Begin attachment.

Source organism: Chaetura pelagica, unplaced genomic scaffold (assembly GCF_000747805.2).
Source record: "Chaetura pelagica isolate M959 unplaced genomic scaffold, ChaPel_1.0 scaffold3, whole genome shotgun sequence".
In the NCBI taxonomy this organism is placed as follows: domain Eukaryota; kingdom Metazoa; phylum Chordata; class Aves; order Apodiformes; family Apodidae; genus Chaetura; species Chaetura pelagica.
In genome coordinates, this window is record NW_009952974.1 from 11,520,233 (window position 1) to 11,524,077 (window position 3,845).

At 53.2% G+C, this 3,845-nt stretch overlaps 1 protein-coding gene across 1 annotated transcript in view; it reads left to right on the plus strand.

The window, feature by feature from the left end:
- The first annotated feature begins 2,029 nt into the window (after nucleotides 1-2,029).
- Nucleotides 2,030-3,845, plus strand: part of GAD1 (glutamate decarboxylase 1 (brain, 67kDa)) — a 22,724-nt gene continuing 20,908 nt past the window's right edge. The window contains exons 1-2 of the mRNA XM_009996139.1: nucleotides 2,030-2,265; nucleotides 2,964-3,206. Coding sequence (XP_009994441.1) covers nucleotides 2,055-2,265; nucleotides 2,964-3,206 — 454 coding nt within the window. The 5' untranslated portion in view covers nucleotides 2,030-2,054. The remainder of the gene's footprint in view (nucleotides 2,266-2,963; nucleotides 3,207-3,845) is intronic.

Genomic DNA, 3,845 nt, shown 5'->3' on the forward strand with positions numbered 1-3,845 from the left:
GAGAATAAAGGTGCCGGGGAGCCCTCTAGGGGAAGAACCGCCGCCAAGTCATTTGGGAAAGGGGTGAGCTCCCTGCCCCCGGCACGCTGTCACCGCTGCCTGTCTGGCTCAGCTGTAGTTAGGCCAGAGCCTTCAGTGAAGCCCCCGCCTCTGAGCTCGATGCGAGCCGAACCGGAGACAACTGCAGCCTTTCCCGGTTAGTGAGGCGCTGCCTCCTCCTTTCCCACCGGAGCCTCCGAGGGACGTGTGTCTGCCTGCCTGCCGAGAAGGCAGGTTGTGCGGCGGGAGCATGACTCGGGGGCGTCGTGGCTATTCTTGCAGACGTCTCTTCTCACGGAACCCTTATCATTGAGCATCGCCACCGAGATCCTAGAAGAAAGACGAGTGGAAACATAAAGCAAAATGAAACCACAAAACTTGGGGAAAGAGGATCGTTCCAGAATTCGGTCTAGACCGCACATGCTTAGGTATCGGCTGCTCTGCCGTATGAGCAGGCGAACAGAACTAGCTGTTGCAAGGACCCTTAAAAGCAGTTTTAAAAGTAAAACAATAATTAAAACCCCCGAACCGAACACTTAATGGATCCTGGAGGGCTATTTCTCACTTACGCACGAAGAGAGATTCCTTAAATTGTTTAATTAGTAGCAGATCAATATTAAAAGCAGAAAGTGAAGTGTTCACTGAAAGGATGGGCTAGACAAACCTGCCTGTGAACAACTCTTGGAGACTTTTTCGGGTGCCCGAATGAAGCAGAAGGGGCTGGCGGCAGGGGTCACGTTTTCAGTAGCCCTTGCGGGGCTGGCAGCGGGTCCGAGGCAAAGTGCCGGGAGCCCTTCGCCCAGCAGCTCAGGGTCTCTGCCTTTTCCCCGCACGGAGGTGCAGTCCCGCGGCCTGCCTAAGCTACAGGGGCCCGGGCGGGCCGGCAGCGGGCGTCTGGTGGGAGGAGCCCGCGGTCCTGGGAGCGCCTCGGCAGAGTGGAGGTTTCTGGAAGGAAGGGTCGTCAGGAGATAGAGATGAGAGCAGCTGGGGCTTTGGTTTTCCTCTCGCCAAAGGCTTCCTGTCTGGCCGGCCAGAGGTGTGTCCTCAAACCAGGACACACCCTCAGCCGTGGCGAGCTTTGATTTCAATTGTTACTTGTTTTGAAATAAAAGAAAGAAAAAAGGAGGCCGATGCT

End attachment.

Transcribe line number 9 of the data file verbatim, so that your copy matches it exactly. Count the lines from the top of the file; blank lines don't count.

Genomic DNA, 3,845 nt, shown 5'->3' on the forward strand with positions numbered 1-3,845 from the left: